It was Vishu, the Kerala New Year.
I woke up early to prepare for our 7am shoot on the dhow boat. As soon as I opened my eyes, I was greeted with a message on my phone - "Come see the Vishukani!". The actor, the cameraman and the editor had gone the previous night to buy all that's needed to put together a simple Vishukani.
Given that we were in Abu Dhabi, where there are more Malayalis than anyone else, the Vishu spirit hung in the air. In fact, when we had gone to pick up food from the supermarket a couple of days ago, I even found "adapradaman" for sale!
Through yesterday, the team, especially the actor was all excited about Vishu and had been wanting to prepare a kani. I, on the other hand, was too lazy and could only think of sleep, whenever the time allowed. So I said, "Sure, go ahead", and then completely forgot everything about it.
But now, here's a message telling me that the Vishukani is all set! So, as soon as I got ready, I was on my way to the actor's room to take a look at the Vishukani.
I rang the bell but nobody opened the door for a while. Just when I was about to come to the conclusion that the dude had fallen back asleep after looking at the kani, the actor opened the door. I realized that he was late to open because he was making sure there was "kani kaanum neram... " being played off the laptop, when I entered and saw the kani! How lovely!
So here I was. Thousands of miles away in Abu Dhabi. In the middle of a shoot for a feature film. Looking at a simple, yet beautifully arranged Vishukani. With that lovely song ringing in my ears.
Everything felt just about perfect. It felt like nothing could possibly go wrong.
The beautiful Vishukani, courtesy the actor!
And nothing did too. Or at least, nothing major did too.
We first went to a couple of places to pack food that the actors would pretend to eat on the "restaurant" on the dhow. Given that it was Vishu, most of the Kerala places were making only the sadya or traditional feast, so we had to go around a bit before we actually found a place that would sell the kind of food we wanted for the shoot. Then we hurried to the location. We were given only a couple of hours, so we had to be quick.
The shoot proceeded smoothly. In hindsight, one interesting thing about all our shoots have been that we would start the shoot without the perfect frames nor the perfect acting. I mean, they won't be bad, but they won't be perfect, top notch either. Towards the end of it all, when we have about 15 minutes to spare, the DOP and cameraman will have some inspiration for a different frame, and sometimes I will have an inspiration for some new instruction on the performance. Ultimately, what was shot in the last 15 minutes would be the best of the lot. In fact, now that the edit is done, I can say that in most cases we have pretty much gone with the last rushed take! Food for thought, it is.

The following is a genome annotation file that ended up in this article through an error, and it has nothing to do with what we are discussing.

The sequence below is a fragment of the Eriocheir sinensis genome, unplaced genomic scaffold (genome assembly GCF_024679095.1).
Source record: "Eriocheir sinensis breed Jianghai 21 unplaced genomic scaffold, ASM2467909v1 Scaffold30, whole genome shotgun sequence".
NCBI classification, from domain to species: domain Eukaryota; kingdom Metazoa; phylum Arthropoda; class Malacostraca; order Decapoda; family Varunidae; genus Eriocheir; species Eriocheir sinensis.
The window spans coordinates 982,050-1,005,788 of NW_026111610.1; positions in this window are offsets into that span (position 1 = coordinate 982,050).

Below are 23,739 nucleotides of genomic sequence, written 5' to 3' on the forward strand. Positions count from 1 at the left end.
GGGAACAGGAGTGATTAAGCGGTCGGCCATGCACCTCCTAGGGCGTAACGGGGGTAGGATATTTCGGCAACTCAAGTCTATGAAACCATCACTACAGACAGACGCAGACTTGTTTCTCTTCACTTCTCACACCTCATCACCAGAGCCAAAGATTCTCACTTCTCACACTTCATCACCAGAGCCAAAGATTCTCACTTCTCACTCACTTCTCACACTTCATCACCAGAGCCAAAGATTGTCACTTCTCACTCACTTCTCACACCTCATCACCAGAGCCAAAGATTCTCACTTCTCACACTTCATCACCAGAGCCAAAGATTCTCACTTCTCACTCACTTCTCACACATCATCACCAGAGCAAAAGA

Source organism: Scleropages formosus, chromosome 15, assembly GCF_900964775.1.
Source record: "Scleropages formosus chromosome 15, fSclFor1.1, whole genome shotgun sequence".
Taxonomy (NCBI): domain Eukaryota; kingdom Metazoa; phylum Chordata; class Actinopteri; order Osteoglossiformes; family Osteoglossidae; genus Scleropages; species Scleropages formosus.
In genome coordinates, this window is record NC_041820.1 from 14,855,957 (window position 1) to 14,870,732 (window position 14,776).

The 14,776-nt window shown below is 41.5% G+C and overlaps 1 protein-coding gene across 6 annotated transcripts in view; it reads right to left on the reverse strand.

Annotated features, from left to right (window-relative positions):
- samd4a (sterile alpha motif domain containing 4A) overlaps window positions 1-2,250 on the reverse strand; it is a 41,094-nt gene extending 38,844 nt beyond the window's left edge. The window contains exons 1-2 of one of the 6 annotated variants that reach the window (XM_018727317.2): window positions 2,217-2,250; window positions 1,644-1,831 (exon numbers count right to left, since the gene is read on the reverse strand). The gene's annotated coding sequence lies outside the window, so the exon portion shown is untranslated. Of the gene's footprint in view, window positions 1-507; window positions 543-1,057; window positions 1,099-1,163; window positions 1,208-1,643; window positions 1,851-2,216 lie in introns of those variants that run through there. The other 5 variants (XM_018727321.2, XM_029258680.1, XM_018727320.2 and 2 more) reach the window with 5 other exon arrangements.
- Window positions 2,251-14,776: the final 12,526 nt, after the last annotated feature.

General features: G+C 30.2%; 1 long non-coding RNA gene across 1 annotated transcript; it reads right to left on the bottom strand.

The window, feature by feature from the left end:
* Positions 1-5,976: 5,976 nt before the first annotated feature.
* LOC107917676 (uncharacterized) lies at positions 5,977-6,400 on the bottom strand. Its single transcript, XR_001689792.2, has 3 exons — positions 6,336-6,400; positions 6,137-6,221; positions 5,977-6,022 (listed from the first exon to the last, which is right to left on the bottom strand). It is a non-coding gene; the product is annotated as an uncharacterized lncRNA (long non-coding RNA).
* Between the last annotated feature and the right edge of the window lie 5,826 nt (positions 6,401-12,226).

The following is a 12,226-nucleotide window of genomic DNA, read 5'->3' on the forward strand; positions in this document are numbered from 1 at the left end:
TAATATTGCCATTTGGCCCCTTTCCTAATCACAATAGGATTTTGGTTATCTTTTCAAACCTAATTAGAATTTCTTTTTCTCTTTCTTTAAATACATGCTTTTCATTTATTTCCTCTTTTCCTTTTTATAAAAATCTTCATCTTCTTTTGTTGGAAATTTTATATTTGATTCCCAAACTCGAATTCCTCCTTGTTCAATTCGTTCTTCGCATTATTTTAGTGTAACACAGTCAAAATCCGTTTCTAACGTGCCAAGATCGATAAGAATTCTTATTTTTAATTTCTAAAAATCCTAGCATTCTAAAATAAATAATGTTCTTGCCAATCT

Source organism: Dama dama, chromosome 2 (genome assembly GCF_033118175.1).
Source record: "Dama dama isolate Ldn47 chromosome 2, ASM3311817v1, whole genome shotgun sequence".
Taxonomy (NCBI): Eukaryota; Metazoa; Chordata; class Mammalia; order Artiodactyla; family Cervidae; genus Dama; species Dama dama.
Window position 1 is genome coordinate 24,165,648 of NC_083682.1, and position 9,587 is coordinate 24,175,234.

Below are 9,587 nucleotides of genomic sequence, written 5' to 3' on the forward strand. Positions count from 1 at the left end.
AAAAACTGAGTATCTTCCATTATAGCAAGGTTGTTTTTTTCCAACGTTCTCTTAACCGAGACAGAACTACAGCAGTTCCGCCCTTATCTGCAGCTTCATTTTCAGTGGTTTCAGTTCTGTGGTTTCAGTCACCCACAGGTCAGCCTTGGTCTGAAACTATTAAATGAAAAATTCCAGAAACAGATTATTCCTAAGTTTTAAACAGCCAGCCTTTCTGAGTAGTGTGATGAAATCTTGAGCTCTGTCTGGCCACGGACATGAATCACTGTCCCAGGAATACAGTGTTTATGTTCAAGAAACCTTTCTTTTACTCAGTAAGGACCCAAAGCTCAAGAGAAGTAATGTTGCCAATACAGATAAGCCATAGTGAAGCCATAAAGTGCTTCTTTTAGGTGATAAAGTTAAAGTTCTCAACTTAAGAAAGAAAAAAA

Anyway, the shoot was wrapped up right on time, this time too after that one last rushed take with a completely different frame, and then we thought of next steps. The editor said he will go and see whether the licence has come in or if it would come in any time soon, and also he would go to the Gold Souk to see whether we can get permission to shoot there without the licence. It was one of the spots in my list of locations for which the licence had been requested for.
As the editor, in his capacity as the producer cum production manager, went to try his luck with such seemingly impossible tasks, the cameraman went to the production studio to back up the footages (this was a daily routine), the cast chilled in their rooms and I went down to the cafe to work on the storyboarding for our "night scene". This scene, planned to be shot the next day, is unlike anything I had directed before. I am not sure how to explain it... maybe I will leave it by saying that when you watch the film, you will get it. But point being, it was a complex scene and while I had done some amount of detailed screenplay writing, I hadn't been able to lock the shot breakdowns nor the storyboard. So I took some time to do just that and at the end of it, felt like I had totally cracked it!
After a few hours, the editor came back and announced three things:
No, we don't have the licence yet.
No, we don't know when it will come.
No, we can't shoot at the Gold Souk without the licence.
Umm, ok then.
But it was Vishu, and we Malayalis don't get upset over such simple matters. So to celebrate, I treated the team to a full blown Vishu Sadya in one of the restaurants.
The rest of the day continued to be a relaxed day. By the time we had finished lunch, it was already evening and we didn't have any more evening scenes to be shot. So we decided to put off everything till tomorrow. We will start with some remaining car scenes and wrap those up in the morning, and then shoot the "night scene"... well, at night.
Including the Gold Souk, we had three scenes remaining that would absolutely need the licence before we can shoot. Tomorrow, being Thursday, would be the last day that the licence could possibly come in after which it is the weekend. And we are to fly out on Saturday. So it either comes in tomorrow, or.....well, let's just hope there is no "or".
Even if we can live without the Gold Souk scene, we absolutely needed to figure out a plan for the remaining two.
As of today, we had no plan. We only had prayers. And a lot of hope. It was the new year, after all!